de LONG – ZANDE PAPERS: Series I -Folder 28. Letters to her family. January-July 1914.

Folder 28.  Letters to her family.  January-July 1914.    40  items.

Lexington, Kentucky, January 4, 1914.  “Dearest Mother and Helen—You can scarcely imagine how nice it seems to be sitting down to write you!”

Thursday Night.  “Dearest Mother—Here I am at the Auditorium Hotel where….”

“Dearest Mother—How I wished I could have known when you knew, of Aunt Em’s death.”

On the train to Lex. Sat. “Dearest Mother—Isn’t this a flying trip, to organize….”

Wednesday.  “Dearest of dear ladies, I am waiting here in the station for Edna Foley…”

Monday 10 A.M.  “Dearest Mother—A clear cold sunshiney morning in Detroit!”

Thurs.  “Dearest Mother—It was just lovely to get your letter from Briarcliff Manor…”

Fragment.  “better than any others.  I’ll get stuff at Vantine’s, for Mother to make me…”

Sun.  “Mother dear—This is the coldest place I’ve been in for years…”

Wednesday [at end].  “Dearest lady, The ring is to be done, praise be…”

Thurs.  “Dearest Mother, I am on the trolley to Haddonfield to address…”

Thurs.  “Dearest Helen—You are a peach & I am more fond of you every year & month…”

Postmarked New/torn/N.Y.  Mar 3   9 30 PM 1914  Sta.Y, addressed to Mrs. George de Long 48 High Street Northampton Mass.  Tues. P.M.  “Dearest Mother!  Snowed up at…”

“Dearest Mother—Time for a line before I dress for lunch with Mrs. J. Lowrie Bell.”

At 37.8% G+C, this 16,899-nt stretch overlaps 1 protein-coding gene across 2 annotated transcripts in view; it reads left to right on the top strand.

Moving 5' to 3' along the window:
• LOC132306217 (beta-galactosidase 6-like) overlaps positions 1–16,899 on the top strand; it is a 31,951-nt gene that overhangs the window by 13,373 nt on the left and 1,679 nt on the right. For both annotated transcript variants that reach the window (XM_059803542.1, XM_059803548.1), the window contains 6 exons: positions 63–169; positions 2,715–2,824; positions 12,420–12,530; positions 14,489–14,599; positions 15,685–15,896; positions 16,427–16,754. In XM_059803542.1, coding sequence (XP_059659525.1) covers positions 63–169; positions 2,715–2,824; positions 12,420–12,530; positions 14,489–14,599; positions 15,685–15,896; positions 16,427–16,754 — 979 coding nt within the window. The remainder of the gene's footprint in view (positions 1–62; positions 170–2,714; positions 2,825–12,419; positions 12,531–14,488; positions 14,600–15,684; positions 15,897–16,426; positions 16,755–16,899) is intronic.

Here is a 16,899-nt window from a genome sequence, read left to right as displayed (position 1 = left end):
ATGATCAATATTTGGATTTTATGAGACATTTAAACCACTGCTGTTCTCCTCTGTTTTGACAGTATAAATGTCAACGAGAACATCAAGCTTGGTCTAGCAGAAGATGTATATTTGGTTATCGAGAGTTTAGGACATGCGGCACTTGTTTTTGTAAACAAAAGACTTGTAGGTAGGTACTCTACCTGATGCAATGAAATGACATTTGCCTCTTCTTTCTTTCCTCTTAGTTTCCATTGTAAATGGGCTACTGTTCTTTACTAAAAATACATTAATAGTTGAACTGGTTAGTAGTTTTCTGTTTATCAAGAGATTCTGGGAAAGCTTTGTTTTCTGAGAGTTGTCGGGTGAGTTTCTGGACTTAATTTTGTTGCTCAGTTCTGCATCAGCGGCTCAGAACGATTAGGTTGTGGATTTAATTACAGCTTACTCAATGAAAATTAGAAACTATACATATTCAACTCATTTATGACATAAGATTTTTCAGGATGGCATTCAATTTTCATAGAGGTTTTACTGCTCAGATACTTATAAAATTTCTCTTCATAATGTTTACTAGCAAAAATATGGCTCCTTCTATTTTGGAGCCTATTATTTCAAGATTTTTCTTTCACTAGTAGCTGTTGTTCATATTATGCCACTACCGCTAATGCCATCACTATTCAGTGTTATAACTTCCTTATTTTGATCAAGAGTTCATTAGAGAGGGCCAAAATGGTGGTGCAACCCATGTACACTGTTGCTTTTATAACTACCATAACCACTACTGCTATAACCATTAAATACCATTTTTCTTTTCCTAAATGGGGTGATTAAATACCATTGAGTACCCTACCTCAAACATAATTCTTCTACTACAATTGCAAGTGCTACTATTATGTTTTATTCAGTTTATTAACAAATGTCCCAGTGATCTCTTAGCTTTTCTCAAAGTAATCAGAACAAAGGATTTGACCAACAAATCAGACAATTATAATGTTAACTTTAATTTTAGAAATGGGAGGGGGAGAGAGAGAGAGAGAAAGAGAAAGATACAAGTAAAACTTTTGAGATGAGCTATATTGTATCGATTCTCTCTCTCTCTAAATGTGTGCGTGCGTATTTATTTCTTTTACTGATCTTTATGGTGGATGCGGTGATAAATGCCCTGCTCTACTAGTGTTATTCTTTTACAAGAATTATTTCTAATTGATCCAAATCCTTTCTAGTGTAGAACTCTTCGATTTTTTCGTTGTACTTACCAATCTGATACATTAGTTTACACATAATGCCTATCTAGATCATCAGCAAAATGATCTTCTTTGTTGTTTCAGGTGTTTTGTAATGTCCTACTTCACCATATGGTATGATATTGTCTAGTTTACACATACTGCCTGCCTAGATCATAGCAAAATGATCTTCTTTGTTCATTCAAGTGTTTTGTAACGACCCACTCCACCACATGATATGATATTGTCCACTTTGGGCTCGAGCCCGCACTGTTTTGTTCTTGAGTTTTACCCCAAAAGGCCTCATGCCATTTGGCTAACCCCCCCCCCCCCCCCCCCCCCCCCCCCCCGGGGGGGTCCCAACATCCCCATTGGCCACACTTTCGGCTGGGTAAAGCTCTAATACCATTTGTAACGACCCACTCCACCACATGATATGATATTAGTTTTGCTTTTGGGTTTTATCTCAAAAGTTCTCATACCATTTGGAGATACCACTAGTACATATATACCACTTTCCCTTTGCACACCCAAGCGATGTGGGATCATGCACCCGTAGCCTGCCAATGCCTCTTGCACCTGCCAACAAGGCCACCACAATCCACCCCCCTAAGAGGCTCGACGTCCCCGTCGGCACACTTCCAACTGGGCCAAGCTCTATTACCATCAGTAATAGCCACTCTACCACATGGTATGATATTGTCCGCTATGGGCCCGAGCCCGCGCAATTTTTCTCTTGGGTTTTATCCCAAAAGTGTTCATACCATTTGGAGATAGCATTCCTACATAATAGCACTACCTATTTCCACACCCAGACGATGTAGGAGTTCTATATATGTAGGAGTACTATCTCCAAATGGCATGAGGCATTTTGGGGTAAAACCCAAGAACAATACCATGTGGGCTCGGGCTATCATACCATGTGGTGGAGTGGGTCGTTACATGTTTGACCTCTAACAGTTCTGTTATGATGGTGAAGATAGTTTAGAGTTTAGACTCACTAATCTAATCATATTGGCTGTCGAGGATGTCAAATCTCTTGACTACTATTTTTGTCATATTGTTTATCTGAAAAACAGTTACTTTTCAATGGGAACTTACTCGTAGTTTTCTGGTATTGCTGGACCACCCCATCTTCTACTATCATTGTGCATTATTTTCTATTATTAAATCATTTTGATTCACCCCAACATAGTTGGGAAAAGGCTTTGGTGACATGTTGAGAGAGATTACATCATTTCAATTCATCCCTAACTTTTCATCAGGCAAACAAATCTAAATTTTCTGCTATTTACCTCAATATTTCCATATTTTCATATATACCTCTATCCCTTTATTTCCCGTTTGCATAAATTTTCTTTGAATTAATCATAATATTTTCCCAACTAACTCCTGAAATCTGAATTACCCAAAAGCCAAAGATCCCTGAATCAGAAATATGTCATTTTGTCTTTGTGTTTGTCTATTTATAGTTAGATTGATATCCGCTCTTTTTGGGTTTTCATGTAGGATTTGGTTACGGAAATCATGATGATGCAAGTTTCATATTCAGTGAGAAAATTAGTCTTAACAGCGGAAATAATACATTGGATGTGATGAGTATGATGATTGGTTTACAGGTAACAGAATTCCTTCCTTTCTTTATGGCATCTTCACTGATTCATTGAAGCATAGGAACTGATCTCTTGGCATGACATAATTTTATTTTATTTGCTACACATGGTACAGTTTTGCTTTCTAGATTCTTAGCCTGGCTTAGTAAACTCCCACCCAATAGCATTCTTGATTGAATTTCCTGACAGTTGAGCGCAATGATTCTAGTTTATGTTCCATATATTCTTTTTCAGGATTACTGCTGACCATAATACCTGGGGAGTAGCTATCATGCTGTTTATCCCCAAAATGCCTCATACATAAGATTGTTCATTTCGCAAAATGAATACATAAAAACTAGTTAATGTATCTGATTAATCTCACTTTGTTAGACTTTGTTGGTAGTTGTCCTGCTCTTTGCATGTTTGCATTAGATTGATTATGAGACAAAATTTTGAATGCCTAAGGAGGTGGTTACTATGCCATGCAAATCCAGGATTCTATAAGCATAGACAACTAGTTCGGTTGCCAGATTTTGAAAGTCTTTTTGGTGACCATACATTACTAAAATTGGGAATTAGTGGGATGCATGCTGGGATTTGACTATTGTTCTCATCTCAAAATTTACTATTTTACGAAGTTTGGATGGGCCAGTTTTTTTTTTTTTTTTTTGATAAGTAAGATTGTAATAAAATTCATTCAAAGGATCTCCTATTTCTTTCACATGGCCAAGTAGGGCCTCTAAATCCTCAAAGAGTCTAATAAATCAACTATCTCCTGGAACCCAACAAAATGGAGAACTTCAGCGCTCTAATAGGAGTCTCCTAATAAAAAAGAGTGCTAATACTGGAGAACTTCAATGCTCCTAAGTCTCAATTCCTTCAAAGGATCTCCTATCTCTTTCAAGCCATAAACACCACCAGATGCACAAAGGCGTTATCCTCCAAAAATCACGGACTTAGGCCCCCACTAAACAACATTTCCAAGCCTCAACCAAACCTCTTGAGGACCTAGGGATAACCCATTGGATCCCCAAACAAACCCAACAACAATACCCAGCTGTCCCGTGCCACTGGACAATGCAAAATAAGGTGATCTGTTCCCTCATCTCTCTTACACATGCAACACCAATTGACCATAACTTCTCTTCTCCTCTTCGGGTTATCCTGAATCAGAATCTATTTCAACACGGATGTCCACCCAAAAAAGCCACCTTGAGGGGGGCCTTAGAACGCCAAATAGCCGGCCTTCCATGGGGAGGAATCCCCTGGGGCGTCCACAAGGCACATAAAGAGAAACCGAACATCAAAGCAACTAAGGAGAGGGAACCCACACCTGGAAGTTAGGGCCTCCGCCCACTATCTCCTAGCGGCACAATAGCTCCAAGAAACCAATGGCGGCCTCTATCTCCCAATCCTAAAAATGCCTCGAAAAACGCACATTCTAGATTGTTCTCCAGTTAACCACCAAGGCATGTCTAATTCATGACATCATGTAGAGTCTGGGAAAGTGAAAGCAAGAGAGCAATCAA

Friday Morning.  “Well, dearest lady, I’ve breakfasted with Gertrude, & soon start…”

“On train again.  Dearest Mother—I reckon you must have failed to get one note from me…”

New York—Tuesday.  “My dearest, dear lady—Goodmorning, & the top o’ the morning…”

“Dearest Mother—How very very sorry  I am to hear that you have been terribly ill.”

Monday, in Rochester.  “Dearest lady,—Well, wan’t it nice to have Helen again for ….”

Tues.  “I haven;t the slightest idea—precious dear lady—where the letter I began to you…”

Friday.  “Easter greetings to my dear Mother and Sister….”

Monday A.M.  “Dearest Mother, Ten minutes past eight and a fine breeze blowing…”

Thursday Evening.  “Dearest Mother—It is one of the very beautifullest days that ever…”

“Monday Morning—in the lumber yard, overseeing the lumber stacking…”

Monday Evening.  “Dearest Mother—Miss Moore is playing on the Victrola the Schubert…”

Postmarked Benham & Pineville R.P.O.  May 6 1914 TR49.  “Dearest, precious Mother, I have just quieted from my weeping…”

In same envelope as above.  “Dearest Mother—This is Thursday morning, & I didn’t….”

In the same envelope as above.  “Dearest Mother—I wish I knew how you are this…”

In the same envelope as above.  “Dearest Mother, Sunday Night & Eliabeth Moore is going home tomorrow…”

In the same envelope as above.  “Dearest Lady—Such lovely letters as yours just call for an answer…”

Postmarked  In /spaces/L/illeg/   May /faded poss 26/    PM 1914  Ky.  Tuesday A.M.  “Dearest Helen—I hope you will like the cake of maple sugar I sent to you…” [May 26 was a Tuesday]

Tuesday A.M.  “Dearest Mother Don’t mistake the white soap for something to eat!”

“Dearest Mother—Fountain pen has gone dry, & I’m too lazy to fill it!”

June Seven.  “Sunday at eleven—as quiet & lovely an hour as one could wish.”

Monday A.M.  “Dearest Mother—and Helen, Are red rambler roses out on Cape Cod…”

Monday Evg.  “Raining!  after 3 weeks of clear dry days…”

Tues.  “Dearest dears—It’s not yet six A.M. but I’ve been up for hours, getting our….”

July 1.  “Love to you, darlings!  It’s so cool, with a glorious wind blowing outside…”

Wednesday 9:30 P.M.  “Dearest Mother—This is the lovely, silent hour of the evening…”

“Dearly beloved Mother—This is afternoon of the same day I sent you a letter…”